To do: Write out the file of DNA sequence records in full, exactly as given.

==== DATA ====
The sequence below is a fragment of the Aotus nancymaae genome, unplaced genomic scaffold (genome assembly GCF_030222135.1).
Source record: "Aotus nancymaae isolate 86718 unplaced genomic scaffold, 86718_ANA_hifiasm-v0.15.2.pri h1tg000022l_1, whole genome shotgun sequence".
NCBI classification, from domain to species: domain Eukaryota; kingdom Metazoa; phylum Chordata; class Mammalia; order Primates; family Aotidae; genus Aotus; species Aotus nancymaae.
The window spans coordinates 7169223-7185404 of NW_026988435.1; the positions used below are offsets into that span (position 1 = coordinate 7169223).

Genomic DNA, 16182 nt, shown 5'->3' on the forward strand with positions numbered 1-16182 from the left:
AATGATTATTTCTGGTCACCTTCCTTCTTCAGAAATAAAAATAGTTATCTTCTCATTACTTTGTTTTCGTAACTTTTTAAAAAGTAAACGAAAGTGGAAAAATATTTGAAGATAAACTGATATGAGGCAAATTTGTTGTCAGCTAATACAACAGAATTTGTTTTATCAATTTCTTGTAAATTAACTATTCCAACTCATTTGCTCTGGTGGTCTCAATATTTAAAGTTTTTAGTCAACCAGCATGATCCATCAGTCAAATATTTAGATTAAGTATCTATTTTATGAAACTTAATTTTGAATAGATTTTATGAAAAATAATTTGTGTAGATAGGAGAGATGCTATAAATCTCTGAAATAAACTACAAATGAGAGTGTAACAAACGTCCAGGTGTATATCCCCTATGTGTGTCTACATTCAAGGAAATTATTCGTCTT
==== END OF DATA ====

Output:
The sequence below is a fragment of the Aotus nancymaae genome, unplaced genomic scaffold (genome assembly GCF_030222135.1).
Source record: "Aotus nancymaae isolate 86718 unplaced genomic scaffold, 86718_ANA_hifiasm-v0.15.2.pri h1tg000022l_1, whole genome shotgun sequence".
NCBI classification, from domain to species: domain Eukaryota; kingdom Metazoa; phylum Chordata; class Mammalia; order Primates; family Aotidae; genus Aotus; species Aotus nancymaae.
The window spans coordinates 7169223-7185404 of NW_026988435.1; the positions used below are offsets into that span (position 1 = coordinate 7169223).

Genomic DNA, 16182 nt, shown 5'->3' on the forward strand with positions numbered 1-16182 from the left:
AATGATTATTTCTGGTCACCTTCCTTCTTCAGAAATAAAAATAGTTATCTTCTCATTACTTTGTTTTCGTAACTTTTTAAAAAGTAAACGAAAGTGGAAAAATATTTGAAGATAAACTGATATGAGGCAAATTTGTTGTCAGCTAATACAACAGAATTTGTTTTATCAATTTCTTGTAAATTAACTATTCCAACTCATTTGCTCTGGTGGTCTCAATATTTAAAGTTTTTAGTCAACCAGCATGATCCATCAGTCAAATATTTAGATTAAGTATCTATTTTATGAAACTTAATTTTGAATAGATTTTATGAAAAATAATTTGTGTAGATAGGAGAGATGCTATAAATCTCTGAAATAAACTACAAATGAGAGTGTAACAAACGTCCAGGTGTATATCCCCTATGTGTGTCTACATTCAAGGAAATTATTCGTCTT